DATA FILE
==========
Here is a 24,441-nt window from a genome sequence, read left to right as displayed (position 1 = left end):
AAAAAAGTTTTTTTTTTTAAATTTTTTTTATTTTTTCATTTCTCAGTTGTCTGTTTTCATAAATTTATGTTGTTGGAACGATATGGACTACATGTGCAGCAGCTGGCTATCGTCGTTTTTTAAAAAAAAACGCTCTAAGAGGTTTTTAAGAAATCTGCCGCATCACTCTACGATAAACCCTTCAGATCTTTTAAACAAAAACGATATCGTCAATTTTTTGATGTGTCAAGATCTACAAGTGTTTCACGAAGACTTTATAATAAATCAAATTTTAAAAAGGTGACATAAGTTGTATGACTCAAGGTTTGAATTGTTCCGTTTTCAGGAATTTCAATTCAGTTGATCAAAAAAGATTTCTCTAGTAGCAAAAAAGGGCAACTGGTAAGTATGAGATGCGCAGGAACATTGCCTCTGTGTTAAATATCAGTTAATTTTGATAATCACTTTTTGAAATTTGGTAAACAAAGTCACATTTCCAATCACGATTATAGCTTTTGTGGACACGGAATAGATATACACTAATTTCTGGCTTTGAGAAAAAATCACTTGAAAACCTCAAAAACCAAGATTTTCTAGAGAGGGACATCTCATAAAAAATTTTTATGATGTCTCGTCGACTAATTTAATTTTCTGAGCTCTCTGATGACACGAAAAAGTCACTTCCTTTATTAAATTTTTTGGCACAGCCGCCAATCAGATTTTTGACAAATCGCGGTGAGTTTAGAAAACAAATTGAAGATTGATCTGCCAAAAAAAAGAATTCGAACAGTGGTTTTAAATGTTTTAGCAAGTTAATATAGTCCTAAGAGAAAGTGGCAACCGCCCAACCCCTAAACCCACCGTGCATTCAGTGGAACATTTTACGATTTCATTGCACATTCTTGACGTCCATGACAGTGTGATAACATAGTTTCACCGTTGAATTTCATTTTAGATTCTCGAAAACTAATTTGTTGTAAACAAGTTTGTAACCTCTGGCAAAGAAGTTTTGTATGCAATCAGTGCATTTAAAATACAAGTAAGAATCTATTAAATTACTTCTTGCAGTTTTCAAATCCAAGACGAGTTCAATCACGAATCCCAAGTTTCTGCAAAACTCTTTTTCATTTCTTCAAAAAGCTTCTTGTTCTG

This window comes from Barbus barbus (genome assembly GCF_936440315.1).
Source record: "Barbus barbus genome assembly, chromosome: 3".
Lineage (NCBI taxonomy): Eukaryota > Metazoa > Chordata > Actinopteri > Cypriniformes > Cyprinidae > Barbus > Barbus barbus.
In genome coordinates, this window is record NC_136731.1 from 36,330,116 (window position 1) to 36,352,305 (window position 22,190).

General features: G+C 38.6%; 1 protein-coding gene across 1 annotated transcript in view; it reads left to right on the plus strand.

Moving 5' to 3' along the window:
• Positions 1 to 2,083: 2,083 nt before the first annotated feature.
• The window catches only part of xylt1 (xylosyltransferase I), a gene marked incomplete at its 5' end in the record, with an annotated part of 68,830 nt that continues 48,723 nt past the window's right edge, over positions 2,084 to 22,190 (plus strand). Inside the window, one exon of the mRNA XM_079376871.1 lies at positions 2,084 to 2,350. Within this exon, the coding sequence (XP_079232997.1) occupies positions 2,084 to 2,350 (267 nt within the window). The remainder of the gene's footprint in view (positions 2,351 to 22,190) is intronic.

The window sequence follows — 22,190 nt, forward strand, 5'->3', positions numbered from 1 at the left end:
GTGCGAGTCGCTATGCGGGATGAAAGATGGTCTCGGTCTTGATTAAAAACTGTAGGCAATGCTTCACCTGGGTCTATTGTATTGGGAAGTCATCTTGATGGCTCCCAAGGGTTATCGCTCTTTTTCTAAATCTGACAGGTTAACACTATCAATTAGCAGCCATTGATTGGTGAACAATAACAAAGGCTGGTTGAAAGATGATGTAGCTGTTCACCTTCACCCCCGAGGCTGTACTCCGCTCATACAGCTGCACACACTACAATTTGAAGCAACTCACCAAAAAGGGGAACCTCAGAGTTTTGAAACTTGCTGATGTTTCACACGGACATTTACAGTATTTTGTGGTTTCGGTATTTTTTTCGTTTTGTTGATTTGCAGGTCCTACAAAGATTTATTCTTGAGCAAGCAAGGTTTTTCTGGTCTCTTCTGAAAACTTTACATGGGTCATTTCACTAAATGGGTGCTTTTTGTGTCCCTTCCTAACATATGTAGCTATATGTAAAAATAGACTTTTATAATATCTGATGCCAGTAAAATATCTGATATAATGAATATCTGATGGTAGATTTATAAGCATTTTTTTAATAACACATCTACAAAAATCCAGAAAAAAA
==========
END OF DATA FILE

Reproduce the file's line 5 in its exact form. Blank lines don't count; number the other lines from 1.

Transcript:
Lineage (NCBI taxonomy): Eukaryota > Metazoa > Chordata > Actinopteri > Cypriniformes > Cyprinidae > Barbus > Barbus barbus.